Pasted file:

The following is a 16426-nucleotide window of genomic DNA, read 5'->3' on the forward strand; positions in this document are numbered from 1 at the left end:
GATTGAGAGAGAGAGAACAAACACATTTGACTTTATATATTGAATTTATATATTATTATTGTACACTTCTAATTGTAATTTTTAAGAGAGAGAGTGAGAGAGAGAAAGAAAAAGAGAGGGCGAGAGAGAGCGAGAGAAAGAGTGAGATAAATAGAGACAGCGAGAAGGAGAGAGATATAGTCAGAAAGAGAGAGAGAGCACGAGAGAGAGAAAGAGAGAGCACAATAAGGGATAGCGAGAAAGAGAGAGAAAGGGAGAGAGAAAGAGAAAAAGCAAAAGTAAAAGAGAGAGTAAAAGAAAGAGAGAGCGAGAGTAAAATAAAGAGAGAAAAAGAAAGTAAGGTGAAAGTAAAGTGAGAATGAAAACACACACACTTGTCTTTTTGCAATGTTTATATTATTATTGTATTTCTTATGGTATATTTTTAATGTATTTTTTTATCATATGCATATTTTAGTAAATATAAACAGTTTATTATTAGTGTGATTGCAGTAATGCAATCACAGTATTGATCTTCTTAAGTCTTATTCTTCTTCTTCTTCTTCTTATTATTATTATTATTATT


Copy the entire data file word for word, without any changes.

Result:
The following is a 16426-nucleotide window of genomic DNA, read 5'->3' on the forward strand; positions in this document are numbered from 1 at the left end:
GATTGAGAGAGAGAGAACAAACACATTTGACTTTATATATTGAATTTATATATTATTATTGTACACTTCTAATTGTAATTTTTAAGAGAGAGAGTGAGAGAGAGAAAGAAAAAGAGAGGGCGAGAGAGAGCGAGAGAAAGAGTGAGATAAATAGAGACAGCGAGAAGGAGAGAGATATAGTCAGAAAGAGAGAGAGAGCACGAGAGAGAGAAAGAGAGAGCACAATAAGGGATAGCGAGAAAGAGAGAGAAAGGGAGAGAGAAAGAGAAAAAGCAAAAGTAAAAGAGAGAGTAAAAGAAAGAGAGAGCGAGAGTAAAATAAAGAGAGAAAAAGAAAGTAAGGTGAAAGTAAAGTGAGAATGAAAACACACACACTTGTCTTTTTGCAATGTTTATATTATTATTGTATTTCTTATGGTATATTTTTAATGTATTTTTTTATCATATGCATATTTTAGTAAATATAAACAGTTTATTATTAGTGTGATTGCAGTAATGCAATCACAGTATTGATCTTCTTAAGTCTTATTCTTCTTCTTCTTCTTCTTATTATTATTATTATTATT